Now, Curbed has received the first reveal of the interior renderings, and they do not disappoint. From the modern apartments with Woolworth Building views to the luxe amenity areas, the rooms at 5 Beekman Street exude luxury and prestige. One of the most impressive interior shots is of the atrium, which extends through all nine stories of the original Terra Cotta structure and is topped off by a large, pyramidal skylight. It will be a lounge by Tom Colicchio known as the Living Room, the centerpiece of the hotel and a fine dining spot for residents and guests alike.
Tour the rest of the conversion, from the atrium to the roof terrace
Frank Gehry continues to fall out of favor with New Yorkers as execs of the Performing Arts Center at the World Trade Center have officially shelved the starchitect’s design planned for Ground Zero. Gehry drew up plans for the art center over a decade ago and very few moves were made to bring the project to fruition—in part due to stalled fund-raising and delays to the construction of the transit hub which sits under site. The snub, which actually wasn’t communicated to the architect directly, seems to not have affected him much, but he had some choice words directed towards the board’s president, Maggie Boepple.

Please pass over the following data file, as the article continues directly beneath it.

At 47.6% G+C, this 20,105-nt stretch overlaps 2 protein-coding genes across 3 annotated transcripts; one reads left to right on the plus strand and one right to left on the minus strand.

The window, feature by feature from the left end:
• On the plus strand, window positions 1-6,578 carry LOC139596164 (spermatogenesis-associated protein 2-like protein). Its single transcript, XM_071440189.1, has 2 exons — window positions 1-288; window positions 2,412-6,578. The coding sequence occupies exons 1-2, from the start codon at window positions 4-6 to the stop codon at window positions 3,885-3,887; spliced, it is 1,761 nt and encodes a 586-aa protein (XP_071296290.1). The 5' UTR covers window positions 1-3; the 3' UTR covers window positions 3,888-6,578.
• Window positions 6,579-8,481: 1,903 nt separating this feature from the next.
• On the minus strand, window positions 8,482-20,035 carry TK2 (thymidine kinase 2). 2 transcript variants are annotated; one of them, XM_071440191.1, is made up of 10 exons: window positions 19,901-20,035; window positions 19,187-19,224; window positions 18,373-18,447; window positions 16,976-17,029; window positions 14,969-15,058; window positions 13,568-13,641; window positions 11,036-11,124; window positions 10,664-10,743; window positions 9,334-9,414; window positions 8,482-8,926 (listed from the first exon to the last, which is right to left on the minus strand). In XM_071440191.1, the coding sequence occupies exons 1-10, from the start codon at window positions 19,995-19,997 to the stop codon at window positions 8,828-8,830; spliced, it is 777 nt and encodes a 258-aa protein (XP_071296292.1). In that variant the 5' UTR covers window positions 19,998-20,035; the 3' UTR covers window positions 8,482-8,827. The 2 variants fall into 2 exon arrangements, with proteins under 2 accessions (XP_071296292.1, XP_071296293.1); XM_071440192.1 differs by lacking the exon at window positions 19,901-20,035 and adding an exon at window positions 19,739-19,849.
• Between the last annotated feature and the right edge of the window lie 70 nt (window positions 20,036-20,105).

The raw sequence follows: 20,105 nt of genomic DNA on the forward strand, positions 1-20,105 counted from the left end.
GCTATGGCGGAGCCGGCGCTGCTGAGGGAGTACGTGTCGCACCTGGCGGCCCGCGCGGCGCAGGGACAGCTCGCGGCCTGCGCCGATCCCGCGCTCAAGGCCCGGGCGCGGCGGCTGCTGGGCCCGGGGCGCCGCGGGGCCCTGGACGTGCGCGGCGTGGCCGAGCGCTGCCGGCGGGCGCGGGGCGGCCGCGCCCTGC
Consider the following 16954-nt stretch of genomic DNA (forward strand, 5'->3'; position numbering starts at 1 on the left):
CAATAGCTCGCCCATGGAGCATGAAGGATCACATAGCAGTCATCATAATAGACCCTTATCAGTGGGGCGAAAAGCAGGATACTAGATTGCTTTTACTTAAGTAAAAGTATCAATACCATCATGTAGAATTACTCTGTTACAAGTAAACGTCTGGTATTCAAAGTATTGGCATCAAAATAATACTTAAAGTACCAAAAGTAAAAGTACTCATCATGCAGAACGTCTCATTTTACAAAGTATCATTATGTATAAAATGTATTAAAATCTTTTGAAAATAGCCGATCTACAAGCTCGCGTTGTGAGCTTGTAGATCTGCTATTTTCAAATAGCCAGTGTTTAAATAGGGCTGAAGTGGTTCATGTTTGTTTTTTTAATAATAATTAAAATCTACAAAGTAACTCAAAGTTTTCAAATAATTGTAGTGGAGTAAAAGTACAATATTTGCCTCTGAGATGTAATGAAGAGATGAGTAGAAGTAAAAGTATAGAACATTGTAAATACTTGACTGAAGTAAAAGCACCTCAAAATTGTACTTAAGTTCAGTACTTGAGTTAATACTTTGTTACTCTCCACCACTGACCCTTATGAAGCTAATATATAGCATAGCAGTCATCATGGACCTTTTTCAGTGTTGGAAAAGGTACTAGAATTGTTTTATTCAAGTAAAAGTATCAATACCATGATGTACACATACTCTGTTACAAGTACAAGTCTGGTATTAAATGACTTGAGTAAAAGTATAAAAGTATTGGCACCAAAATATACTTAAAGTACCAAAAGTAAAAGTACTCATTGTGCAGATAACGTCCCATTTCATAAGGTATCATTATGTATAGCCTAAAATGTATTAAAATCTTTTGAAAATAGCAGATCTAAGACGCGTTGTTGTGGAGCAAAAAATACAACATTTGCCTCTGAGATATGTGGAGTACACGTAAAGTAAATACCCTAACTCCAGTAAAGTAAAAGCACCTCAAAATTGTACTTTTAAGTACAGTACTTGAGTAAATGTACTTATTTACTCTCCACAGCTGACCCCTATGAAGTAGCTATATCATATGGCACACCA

More on the drama here
Back in June, we took a look at the winning designs for Prodigy Network’s 17John ‘Cotel’ (collaborative + hotel = cotel), the city’s first crowdsourced hotel and the world’s first collaborative hotel. Now, the real estate crowdfunding startup has closed on the 15-story rental building at 17 John Street for $85.3 million, $25 million of which came from crowdfunded equity. Additional financing came from Deutsche Bank and another institutional investor. The property will be transformed into a 23-story, 191-unit extended-stay hotel, designed for the next generation of business traveler.